This is a huge and complex subject. That CalPERS merely blundered into it with its ridiculous order for Brown was laughable. My legal friend advised that, in order to have any solid grounds for litigation, it would need to have on an absolute basis, tackle any and every copyright infringement everywhere. It must do so both systematically (it can’t have one rule for some and another rule for others) and it must do it pro-actively (it has to show that it goes looking for transgressions). Even if it does that, there are some terms which, even though their intellectual property rights “owners” might wish otherwise, are so demonstrably part of the common vocabulary and everyday natural usage — or familiarity — that no court will rule that enforcement is possible or proportionate.

    Examples of the latter are “Elvis” (anyone can wear a rhinestone jumpsuit and a black wig and call themselves an “Elvis act”) and “Diana, Princess of Wales” (any drag act can be Lady Di impersonator or a slightly outré version of that name, for instance, along with representing her likeness, for profit). Trademarks, service marks, logos, brand colours, patterns, shapes etc. must be “inherently distinctive” under most jurisdiction’s trademark or copyright laws. There must also, again, usually, be a deliberate attempt to mislead. Brown has done none of these things.

    And CalPERS is seemingly happy to tolerate other organisations’ casual usages of their name — such as here — the California State Retirees have a LinkedIn Group bearing the name “CalPERS” and their website freely mixed both their organisation’s name with that of CalPERS e.g. — which is done for no other malice than to help California State Retirees know that this organisation helps advocate for them in relation to, well, CalPERS. If CalPERS wants to prevail in its attempt to browbeat Brown in court, it will need to do this with all such similar “transgressors”.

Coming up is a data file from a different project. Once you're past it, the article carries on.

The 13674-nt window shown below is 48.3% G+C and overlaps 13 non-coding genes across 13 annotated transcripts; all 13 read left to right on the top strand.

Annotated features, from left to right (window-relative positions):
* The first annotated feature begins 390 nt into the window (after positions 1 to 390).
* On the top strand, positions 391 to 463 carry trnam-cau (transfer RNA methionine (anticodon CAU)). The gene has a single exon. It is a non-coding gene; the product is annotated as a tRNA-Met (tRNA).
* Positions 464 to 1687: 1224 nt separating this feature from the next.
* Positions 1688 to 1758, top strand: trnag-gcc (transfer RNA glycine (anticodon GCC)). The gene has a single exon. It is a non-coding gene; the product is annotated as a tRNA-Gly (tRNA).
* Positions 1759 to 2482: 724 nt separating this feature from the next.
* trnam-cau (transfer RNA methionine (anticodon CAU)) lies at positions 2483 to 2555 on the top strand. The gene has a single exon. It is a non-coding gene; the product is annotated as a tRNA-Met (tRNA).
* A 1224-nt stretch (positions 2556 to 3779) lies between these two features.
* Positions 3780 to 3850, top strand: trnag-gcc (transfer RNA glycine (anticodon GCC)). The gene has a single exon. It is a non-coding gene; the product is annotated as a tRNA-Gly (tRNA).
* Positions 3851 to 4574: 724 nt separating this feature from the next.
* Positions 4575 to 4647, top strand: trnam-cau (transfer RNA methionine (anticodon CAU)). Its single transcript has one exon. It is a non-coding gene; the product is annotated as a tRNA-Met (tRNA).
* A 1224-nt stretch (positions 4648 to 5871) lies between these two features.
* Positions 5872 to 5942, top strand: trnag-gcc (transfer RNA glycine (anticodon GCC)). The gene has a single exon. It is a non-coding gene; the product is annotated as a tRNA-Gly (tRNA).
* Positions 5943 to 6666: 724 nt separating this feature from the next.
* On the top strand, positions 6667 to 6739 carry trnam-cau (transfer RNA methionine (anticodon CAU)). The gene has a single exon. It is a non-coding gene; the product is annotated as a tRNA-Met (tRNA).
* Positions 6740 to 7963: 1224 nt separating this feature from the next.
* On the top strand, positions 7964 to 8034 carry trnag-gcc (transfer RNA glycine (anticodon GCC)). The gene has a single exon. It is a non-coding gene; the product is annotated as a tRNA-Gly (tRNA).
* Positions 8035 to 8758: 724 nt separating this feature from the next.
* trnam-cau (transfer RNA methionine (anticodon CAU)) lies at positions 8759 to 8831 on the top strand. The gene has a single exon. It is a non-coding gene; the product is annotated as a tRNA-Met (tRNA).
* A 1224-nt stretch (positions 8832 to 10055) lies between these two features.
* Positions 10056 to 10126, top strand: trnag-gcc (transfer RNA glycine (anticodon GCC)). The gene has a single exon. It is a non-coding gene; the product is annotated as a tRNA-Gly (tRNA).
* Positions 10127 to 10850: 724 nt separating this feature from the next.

(PS. Margaret, I sent you 10 bucks; go whip Marcie’s butt!)

    1. vlade

      GamesWorkshop was (in)famous for trying to (c) or at least ™ pretty much anything and everything to do with fantasy/SF. For a very long time it tried (in an example that may be more obvious to readers of NC) to ™ Eldar. Half a century after Tolkien used it publicly, never mind it being a given name in at least two different languages. In the end they changed it a bit to cover only Eldar in their game universes, which is defensible, albeit one then wonders what’s the point except to knowingly confuse.

      More recently, they had a fight with Amazon (of all people) over “Spots the Space Marine”, which I believe they lost or gave up on.

  6. oaf

    Go Margaret!…Keep shining your light into those dark places!!! There are two different reactions to intimidation-fear: Cower, or…Break On Through….You are Truly Brave.

  7. Tom Stone